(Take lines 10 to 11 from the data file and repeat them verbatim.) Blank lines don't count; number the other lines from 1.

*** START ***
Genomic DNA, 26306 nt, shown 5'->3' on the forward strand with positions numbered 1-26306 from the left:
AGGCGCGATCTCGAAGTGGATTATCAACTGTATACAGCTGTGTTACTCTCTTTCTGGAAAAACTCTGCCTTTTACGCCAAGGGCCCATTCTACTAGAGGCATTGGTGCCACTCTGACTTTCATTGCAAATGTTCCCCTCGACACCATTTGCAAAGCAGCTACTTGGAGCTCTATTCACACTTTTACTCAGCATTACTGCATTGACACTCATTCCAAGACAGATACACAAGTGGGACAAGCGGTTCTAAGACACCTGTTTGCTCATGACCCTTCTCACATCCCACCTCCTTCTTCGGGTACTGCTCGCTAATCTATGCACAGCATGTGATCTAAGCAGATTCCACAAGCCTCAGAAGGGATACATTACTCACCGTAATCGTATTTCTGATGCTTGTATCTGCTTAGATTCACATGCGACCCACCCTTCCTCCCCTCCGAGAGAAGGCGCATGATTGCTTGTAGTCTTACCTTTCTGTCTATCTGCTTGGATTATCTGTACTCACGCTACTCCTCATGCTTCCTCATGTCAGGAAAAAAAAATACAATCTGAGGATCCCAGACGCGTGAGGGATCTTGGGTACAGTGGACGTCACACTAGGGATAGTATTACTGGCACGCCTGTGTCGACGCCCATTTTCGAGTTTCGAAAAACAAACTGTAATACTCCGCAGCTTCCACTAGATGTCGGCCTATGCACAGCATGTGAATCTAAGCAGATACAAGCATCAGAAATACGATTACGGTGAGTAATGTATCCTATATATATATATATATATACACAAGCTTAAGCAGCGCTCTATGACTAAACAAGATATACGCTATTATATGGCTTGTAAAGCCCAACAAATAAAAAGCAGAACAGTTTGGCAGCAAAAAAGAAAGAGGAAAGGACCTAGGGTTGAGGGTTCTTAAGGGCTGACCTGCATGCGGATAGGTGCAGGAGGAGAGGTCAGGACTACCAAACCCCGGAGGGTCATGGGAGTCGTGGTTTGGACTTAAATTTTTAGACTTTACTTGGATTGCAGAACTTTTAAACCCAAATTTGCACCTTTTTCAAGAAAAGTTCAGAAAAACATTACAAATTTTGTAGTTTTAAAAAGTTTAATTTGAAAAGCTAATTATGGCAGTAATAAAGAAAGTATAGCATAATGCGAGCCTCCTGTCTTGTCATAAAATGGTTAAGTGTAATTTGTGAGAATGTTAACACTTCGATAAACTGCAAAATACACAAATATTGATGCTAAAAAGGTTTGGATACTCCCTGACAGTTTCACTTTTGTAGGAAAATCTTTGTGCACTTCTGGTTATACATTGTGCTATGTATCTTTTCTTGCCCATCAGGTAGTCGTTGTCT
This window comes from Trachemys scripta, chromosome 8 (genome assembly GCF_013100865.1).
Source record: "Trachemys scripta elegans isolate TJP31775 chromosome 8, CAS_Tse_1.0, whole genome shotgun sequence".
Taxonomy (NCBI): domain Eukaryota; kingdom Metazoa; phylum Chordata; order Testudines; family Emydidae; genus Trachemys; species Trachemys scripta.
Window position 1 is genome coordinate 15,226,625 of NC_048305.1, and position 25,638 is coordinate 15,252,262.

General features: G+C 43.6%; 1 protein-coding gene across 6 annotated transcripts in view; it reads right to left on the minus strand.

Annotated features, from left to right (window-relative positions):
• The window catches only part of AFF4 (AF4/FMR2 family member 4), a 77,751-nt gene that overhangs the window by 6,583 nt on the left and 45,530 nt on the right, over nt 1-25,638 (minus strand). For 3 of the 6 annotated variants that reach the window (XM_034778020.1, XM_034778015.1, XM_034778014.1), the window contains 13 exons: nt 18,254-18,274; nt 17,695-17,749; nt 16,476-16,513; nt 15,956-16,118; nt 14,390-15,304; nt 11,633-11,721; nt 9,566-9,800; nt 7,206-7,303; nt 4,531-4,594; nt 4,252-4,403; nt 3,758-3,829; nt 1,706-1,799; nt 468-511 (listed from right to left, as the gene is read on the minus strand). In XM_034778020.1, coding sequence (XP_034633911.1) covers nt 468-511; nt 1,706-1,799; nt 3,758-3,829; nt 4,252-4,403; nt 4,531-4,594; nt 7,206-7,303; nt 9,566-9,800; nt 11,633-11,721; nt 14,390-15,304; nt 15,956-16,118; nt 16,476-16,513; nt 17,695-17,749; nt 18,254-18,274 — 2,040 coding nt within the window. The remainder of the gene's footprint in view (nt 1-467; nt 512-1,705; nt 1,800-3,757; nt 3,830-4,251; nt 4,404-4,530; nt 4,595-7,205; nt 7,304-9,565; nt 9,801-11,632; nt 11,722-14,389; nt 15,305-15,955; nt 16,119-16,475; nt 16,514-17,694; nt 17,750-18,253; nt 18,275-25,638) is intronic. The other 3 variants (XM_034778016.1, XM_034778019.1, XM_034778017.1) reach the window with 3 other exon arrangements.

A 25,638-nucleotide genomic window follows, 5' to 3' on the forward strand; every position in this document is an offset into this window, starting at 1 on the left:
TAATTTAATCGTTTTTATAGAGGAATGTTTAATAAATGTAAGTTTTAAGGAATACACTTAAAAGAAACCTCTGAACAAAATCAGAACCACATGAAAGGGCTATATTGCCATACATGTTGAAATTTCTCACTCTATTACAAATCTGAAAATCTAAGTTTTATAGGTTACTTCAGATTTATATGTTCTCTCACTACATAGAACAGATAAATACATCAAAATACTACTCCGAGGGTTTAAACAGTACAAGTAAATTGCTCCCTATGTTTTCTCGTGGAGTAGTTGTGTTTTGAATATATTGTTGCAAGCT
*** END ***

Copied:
A 25,638-nucleotide genomic window follows, 5' to 3' on the forward strand; every position in this document is an offset into this window, starting at 1 on the left:
TAATTTAATCGTTTTTATAGAGGAATGTTTAATAAATGTAAGTTTTAAGGAATACACTTAAAAGAAACCTCTGAACAAAATCAGAACCACATGAAAGGGCTATATTGCCATACATGTTGAAATTTCTCACTCTATTACAAATCTGAAAATCTAAGTTTTATAGGTTACTTCAGATTTATATGTTCTCTCACTACATAGAACAGATAAATACATCAAAATACTACTCCGAGGGTTTAAACAGTACAAGTAAATTGCTCCCTATGTTTTCTCGTGGAGTAGTTGTGTTTTGAATATATTGTTGCAAGCT